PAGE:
development schedule if the HOS was also abandoned completely. Clearly, this saving would be less if the HA continued to demolish older estates to upgrade them. At the HA’s operating level, there will be a deficit without any sales of HOS units. Indeed, this operating deficit (prior to construction) would approach HK$1.6bn. However, if we assumed only the 7,004 public rental flats production, keeping all other numbers the same we would be looking at a cash deficiency as follows: Figure 2

Assumed Cash Deficiency, Normalised Low Supply

HK$ m Ca pita l Account Ad justed Construc tion Exp end itur Non Construc tion Exp end iture

(3,806) (1,089)

Current Account PRH Surp lus Com m erc ia l Surp lus

(2,266) 953

Tota l Ca sh Defic enc y


Ca sh Reserve YB 2002/ 3 Forec a st Ca sh Reserve YE 2002/ 3

24,579 15,945

Assum ed Cost of Renta l Sub s Assum ed Renta l Pa yb a c k

462 8.23

So, even providing the units under a no HOS and steady state public rental assumption, we would only be looking at a cash deficiency of HK$6.2bn rather than the currently forecast

deficit of HK$8.6bn. It should also be noted that despite the HA getting the land for free they are loosing money on letting out the public rental housing. There is a cheaper way to do things.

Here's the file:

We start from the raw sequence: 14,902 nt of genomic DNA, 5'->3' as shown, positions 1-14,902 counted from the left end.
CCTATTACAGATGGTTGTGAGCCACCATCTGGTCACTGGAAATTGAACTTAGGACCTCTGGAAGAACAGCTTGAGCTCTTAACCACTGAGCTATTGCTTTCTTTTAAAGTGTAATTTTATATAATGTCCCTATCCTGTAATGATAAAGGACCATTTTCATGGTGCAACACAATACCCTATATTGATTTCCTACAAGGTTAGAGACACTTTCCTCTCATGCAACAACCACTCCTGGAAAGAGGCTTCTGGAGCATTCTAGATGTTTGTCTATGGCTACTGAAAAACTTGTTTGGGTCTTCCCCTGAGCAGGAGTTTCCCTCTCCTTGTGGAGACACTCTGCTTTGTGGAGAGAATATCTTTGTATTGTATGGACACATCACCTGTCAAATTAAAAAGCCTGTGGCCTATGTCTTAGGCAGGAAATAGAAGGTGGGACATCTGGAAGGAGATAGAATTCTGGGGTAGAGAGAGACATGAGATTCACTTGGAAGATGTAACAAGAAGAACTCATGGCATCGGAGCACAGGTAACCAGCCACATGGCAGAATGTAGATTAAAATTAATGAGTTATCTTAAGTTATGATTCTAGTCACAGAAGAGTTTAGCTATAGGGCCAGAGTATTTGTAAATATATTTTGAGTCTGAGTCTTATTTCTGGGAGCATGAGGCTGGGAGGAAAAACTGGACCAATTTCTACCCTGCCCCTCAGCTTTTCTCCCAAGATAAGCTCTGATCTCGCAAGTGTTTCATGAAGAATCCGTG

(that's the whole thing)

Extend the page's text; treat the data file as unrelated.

By giving the additional public rental tenant a HK$10 per sq ft per month cash rental

allowance, the HA may actually save money. Not counting the time value of money,

maintenance, forgone rates and management fees it would take 8.23 years to payback the cost of constructing a unit with this allowance. Moreover, there are a number of peripheral benefits to this policy: ƒ

More choice to the consumer in terms of location and quality


Easier to control income ceilings (assuming they re-apply for the allowance each year)


Management, construction etc will move to the more efficient private sector


Premiums and rates will be paid to the government



Investment market developed (HK$10 per sq ft rental @ 6% yield = HK$2,000 per sq ft)

In the Chief Secretary, Donald Tsang’s, recent re-statement of housing policy, there was an

announcement of a trial run for cash rental allowances. This should be pushed through as quickly as possible. Replacing the production of 7,004 units with rental allowances, the deficit could fall to HK$2.4bn with the individual beneficiary actually having a better quality of accommodation.

Clearly, over time this policy will attract increasing numbers of public rental tenants, which

in turn should reduce the requirement of maintaining the existing public rental housing. The older disused properties – particularly those in the urban areas – can then be sold off with

the proceeds going to fund the continuing provision of rental housing. The commercial property could also be securitised to provide additional capital which could provide a one off payment of up to HK$10bn. There is also a mid-term potential benefit to the general